SYDNEY • Two people have died after a light plane nosedived into a river in front of thousands of horrified spectators at an air show in Western Australia, missing nearby boats and crowds.
Footage shared on social media showed the Grumman G-73 Mallard seaplane flying above the Swan River in Perth on Thursday afternoon as part of Australia Day celebrations before it went down, Agence France-Presse (AFP) reported.
Western Australia Police said that the "very experienced" pilot, Mr Peter Lynch, 52, and his Indonesian-born passenger and partner, Ms Endah Cakrawati, 30, died in the crash.
"Thank God it went down in the water where it went down - that was one of my first thoughts," the Acting Commissioner of Police, Mr Stephen Brown, told reporters in Perth yesterday.
"There's... very clear waterway, that was the clear waterway that Peter was flying over and not too far away on the foreshore are thousands of people.
PILOT FOUGHT FOR CONTROL
You could hear it was in trouble. I could hear the motor surging, and then you could hear him putting it back into full thrust, and then, next minute, the wing hit the water and then the back end went straight up and the front end went straight down.
MR MICHAEL LEGG, who witnessed the plane crash from the riverbank while out celebrating the holiday with his family.
"And farther to the west was quite a large group of members of the public on their boats."
The Swan River runs through the city of Perth and the seaplane was taking part in an air show ahead of a fireworks display, which had been expected to attract more than 300,000 spectators. Both events were cancelled after the incident.
Mr Ray Johnston was sitting close to the water's edge when he heard the sound of the plane's engines "roaring really loudly".
"It didn't sound right, and when I looked I saw the plane nosediving towards the water," Mr Johnston told The West Australian.
"When I saw the plane it was about three metres from the water and then it hit the water and seemed to split in two. I saw it sink and nothing surfaced."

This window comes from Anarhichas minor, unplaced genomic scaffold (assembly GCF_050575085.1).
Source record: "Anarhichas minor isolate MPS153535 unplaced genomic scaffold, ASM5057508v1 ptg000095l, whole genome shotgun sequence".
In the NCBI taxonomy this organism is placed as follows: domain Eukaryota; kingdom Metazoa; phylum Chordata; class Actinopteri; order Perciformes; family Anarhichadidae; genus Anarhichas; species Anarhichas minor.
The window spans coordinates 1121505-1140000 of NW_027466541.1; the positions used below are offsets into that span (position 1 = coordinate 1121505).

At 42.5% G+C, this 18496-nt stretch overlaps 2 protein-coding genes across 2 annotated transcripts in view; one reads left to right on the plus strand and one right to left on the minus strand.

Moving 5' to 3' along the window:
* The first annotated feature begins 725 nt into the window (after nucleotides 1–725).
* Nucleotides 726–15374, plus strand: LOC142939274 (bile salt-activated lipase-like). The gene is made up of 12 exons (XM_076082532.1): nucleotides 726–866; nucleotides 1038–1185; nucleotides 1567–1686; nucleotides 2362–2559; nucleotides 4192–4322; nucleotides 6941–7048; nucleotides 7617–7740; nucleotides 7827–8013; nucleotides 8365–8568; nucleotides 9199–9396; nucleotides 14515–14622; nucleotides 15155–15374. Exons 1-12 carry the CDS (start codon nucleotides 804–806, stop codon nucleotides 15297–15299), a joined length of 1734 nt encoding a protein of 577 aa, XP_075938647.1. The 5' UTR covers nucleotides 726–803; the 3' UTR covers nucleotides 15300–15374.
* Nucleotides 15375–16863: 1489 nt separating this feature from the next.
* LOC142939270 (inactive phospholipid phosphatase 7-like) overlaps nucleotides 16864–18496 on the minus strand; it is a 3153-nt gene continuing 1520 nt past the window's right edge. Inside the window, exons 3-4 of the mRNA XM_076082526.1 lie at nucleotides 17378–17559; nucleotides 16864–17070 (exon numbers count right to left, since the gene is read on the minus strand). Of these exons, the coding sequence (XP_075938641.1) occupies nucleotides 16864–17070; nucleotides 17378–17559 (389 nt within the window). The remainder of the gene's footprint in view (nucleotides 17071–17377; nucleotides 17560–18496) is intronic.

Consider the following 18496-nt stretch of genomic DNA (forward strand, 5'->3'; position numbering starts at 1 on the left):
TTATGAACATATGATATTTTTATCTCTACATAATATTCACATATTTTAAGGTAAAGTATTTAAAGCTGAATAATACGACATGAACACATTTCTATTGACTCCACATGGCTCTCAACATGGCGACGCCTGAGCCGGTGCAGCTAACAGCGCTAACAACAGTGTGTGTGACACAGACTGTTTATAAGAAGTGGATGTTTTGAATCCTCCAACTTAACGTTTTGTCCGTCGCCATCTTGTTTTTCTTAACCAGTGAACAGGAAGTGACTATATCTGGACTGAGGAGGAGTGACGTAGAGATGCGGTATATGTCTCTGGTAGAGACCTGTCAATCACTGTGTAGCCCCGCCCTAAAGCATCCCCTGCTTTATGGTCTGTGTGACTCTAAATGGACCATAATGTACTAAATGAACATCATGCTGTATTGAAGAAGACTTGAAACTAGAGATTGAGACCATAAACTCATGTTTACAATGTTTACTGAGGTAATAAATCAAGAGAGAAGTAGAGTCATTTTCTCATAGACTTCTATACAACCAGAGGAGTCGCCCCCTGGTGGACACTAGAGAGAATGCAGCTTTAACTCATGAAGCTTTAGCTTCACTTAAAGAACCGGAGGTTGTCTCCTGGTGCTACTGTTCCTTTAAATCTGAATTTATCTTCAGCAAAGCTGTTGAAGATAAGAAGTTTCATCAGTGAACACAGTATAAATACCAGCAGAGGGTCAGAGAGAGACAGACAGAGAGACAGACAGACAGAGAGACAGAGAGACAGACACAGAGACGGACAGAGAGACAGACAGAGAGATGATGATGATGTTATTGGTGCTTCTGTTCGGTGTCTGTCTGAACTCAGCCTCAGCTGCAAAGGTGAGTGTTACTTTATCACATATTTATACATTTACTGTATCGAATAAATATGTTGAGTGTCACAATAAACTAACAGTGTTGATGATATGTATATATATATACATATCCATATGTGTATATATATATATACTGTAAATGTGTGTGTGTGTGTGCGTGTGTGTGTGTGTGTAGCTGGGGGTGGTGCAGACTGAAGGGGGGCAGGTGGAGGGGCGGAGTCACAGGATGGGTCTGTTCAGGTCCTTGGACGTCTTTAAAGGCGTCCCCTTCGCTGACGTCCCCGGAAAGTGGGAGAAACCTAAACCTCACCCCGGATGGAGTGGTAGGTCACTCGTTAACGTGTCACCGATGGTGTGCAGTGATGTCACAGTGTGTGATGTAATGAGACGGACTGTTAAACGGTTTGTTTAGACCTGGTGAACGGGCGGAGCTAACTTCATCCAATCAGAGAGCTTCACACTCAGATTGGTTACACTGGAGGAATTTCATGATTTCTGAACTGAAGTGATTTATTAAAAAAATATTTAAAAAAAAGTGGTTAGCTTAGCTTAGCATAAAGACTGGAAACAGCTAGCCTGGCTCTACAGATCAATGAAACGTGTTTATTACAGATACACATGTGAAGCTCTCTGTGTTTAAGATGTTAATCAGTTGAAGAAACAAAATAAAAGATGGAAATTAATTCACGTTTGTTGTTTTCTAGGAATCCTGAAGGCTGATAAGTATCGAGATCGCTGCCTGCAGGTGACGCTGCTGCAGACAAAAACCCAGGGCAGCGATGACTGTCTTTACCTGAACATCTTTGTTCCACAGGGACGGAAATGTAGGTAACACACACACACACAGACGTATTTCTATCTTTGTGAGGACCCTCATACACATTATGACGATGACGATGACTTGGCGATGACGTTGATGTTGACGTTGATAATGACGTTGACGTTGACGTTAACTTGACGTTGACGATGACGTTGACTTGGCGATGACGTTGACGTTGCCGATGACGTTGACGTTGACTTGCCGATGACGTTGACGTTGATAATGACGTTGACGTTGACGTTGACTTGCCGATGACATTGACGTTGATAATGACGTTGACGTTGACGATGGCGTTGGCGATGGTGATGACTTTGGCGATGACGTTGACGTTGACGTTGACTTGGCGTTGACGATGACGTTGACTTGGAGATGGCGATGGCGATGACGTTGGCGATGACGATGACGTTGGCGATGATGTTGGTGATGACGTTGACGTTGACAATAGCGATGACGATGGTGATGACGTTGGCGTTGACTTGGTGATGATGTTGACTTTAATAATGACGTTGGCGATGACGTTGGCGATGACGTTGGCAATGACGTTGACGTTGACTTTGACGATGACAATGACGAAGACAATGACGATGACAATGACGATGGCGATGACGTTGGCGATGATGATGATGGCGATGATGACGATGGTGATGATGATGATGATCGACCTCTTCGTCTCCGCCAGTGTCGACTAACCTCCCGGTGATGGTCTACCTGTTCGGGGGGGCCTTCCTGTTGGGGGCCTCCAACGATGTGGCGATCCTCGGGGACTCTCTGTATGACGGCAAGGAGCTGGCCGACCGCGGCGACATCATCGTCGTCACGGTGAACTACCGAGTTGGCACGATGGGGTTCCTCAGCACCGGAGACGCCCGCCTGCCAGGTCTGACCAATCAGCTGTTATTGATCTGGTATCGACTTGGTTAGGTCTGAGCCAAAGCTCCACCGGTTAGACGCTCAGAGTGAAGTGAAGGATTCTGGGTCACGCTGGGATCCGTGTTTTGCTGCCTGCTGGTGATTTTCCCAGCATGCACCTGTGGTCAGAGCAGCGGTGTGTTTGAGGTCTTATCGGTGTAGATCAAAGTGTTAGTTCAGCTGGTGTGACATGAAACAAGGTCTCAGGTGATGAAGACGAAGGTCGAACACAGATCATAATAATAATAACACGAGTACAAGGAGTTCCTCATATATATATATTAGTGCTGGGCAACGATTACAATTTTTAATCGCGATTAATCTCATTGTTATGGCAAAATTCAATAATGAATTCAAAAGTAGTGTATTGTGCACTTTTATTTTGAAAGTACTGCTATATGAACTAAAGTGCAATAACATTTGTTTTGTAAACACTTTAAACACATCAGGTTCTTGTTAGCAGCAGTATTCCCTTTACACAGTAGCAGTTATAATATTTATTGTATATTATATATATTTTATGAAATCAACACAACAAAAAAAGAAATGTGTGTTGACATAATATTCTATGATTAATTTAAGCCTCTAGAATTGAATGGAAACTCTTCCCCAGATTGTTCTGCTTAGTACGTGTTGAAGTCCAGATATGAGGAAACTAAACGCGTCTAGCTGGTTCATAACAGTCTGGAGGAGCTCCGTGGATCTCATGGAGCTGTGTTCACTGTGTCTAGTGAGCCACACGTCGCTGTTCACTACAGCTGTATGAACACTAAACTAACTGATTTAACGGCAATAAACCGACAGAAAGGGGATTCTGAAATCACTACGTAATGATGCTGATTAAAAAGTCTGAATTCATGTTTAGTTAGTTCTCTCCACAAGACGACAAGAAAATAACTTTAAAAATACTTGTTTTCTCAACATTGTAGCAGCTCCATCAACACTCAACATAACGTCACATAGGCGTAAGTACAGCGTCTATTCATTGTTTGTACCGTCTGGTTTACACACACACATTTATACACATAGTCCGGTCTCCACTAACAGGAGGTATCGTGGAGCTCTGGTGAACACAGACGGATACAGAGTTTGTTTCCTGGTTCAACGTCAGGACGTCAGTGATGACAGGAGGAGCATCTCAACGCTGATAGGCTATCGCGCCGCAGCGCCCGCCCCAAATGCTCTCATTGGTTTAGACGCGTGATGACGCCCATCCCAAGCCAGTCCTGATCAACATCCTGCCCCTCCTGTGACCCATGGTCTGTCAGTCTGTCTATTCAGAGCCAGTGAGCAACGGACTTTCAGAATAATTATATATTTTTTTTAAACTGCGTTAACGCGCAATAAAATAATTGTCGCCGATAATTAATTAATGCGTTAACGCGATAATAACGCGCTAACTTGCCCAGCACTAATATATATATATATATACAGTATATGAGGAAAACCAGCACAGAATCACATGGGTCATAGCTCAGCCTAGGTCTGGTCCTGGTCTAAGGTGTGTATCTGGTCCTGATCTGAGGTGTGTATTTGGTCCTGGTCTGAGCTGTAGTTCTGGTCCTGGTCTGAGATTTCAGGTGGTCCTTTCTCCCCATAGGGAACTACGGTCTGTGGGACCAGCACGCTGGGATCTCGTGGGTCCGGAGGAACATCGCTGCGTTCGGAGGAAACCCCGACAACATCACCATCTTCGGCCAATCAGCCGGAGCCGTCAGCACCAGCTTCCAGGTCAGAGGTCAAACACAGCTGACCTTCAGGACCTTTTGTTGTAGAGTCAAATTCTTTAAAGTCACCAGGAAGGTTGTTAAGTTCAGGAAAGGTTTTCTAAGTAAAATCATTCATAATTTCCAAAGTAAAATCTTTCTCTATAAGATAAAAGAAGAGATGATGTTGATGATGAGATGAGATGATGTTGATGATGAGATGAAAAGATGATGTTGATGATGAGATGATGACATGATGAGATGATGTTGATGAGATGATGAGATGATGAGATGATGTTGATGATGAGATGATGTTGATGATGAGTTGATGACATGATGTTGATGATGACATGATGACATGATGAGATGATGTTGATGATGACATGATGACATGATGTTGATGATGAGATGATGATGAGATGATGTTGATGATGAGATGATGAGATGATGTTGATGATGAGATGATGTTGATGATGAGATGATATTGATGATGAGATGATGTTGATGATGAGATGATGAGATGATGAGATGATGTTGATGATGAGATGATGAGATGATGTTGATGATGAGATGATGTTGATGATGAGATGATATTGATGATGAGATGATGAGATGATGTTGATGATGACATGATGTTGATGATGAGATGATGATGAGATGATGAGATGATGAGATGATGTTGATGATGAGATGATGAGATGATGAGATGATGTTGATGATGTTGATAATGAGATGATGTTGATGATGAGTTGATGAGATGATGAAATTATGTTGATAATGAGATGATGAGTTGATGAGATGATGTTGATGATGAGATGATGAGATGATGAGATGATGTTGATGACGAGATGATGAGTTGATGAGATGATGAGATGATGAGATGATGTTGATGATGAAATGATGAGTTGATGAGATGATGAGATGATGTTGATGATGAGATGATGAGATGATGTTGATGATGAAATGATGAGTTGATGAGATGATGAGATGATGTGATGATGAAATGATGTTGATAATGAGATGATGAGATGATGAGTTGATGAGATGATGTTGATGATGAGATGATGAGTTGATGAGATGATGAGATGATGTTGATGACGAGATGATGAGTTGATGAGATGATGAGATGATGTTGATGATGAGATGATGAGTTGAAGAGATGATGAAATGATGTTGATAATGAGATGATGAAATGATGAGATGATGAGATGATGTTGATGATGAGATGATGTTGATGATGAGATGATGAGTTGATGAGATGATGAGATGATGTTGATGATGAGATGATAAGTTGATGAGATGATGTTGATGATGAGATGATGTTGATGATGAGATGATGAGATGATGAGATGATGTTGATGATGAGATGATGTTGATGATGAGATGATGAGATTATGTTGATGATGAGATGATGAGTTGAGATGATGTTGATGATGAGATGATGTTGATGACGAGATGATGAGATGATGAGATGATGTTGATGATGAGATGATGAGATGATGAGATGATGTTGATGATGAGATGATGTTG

Mr Michael Legg was on the riverbank, watching the boats while waiting for his children to finish on nearby rides, when he saw the seaplane.
He captured a photograph of the plane just before impact, The Australian reported.
"You could hear it was in trouble. I could hear the motor surging, and then you could hear him putting it back into full thrust, and then, next minute, the wing hit the water and then the back end went straight up and the front end went straight down," said Mr Legg.
"My heart completely sank."
Mr Brown said that investigators did not know yet why the crash occurred.
"We need to know the facts and precisely what happened and why, so we can fix it, if it needs fixing into the future. It may just be a tragic accident," he was quoted by AFP as saying.
He added that Indonesian police were notifying Ms Cakrawati's family of her death.
WA Today reported that Mr Lynch, a father of three, had recently moved to Perth from Brisbane to take on the role of business development director at mining giant Fortescue Metals Group.
Ms Cakrawati worked with Mr Lynch as an investor relations manager at Cokal, a coal mining company he founded in 2009.
Six months ago - around the time that Mr Lynch moved to Perth - Ms Cakrawati wrote on her Facebook page that "I have a great life, great friends and great love... just perfect", according to WA Today.
Friends in Indonesia have paid tribute to Ms Cakrawati, whose photos on social media show her going out with friends, playing the guitar and modelling.